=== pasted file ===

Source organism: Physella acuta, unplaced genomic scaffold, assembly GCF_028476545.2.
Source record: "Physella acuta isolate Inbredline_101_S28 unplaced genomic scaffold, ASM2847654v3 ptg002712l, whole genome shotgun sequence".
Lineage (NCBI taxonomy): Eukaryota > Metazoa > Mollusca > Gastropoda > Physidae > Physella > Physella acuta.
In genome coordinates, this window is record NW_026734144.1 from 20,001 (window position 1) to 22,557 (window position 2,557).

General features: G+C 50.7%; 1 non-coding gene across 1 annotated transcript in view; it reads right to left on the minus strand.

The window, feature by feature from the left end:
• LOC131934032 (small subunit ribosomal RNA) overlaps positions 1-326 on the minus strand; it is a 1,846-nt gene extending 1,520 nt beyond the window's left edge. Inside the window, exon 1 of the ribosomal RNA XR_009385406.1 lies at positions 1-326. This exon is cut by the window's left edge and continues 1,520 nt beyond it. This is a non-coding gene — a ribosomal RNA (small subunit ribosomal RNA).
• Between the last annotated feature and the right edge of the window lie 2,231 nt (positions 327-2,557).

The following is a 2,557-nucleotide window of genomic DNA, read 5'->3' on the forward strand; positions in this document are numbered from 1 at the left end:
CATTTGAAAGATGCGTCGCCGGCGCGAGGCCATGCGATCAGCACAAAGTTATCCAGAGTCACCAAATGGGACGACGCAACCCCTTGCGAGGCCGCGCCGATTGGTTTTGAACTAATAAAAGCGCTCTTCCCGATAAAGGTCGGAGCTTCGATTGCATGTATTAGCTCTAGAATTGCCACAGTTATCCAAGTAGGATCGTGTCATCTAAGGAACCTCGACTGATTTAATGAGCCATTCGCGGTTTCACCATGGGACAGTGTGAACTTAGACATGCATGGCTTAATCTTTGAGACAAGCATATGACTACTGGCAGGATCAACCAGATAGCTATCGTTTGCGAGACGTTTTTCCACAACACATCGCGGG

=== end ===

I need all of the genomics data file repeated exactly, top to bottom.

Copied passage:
Source organism: Physella acuta, unplaced genomic scaffold, assembly GCF_028476545.2.
Source record: "Physella acuta isolate Inbredline_101_S28 unplaced genomic scaffold, ASM2847654v3 ptg002712l, whole genome shotgun sequence".
Lineage (NCBI taxonomy): Eukaryota > Metazoa > Mollusca > Gastropoda > Physidae > Physella > Physella acuta.
In genome coordinates, this window is record NW_026734144.1 from 20,001 (window position 1) to 22,557 (window position 2,557).

General features: G+C 50.7%; 1 non-coding gene across 1 annotated transcript in view; it reads right to left on the minus strand.

The window, feature by feature from the left end:
• LOC131934032 (small subunit ribosomal RNA) overlaps positions 1-326 on the minus strand; it is a 1,846-nt gene extending 1,520 nt beyond the window's left edge. Inside the window, exon 1 of the ribosomal RNA XR_009385406.1 lies at positions 1-326. This exon is cut by the window's left edge and continues 1,520 nt beyond it. This is a non-coding gene — a ribosomal RNA (small subunit ribosomal RNA).
• Between the last annotated feature and the right edge of the window lie 2,231 nt (positions 327-2,557).

The following is a 2,557-nucleotide window of genomic DNA, read 5'->3' on the forward strand; positions in this document are numbered from 1 at the left end:
CATTTGAAAGATGCGTCGCCGGCGCGAGGCCATGCGATCAGCACAAAGTTATCCAGAGTCACCAAATGGGACGACGCAACCCCTTGCGAGGCCGCGCCGATTGGTTTTGAACTAATAAAAGCGCTCTTCCCGATAAAGGTCGGAGCTTCGATTGCATGTATTAGCTCTAGAATTGCCACAGTTATCCAAGTAGGATCGTGTCATCTAAGGAACCTCGACTGATTTAATGAGCCATTCGCGGTTTCACCATGGGACAGTGTGAACTTAGACATGCATGGCTTAATCTTTGAGACAAGCATATGACTACTGGCAGGATCAACCAGATAGCTATCGTTTGCGAGACGTTTTTCCACAACACATCGCGGG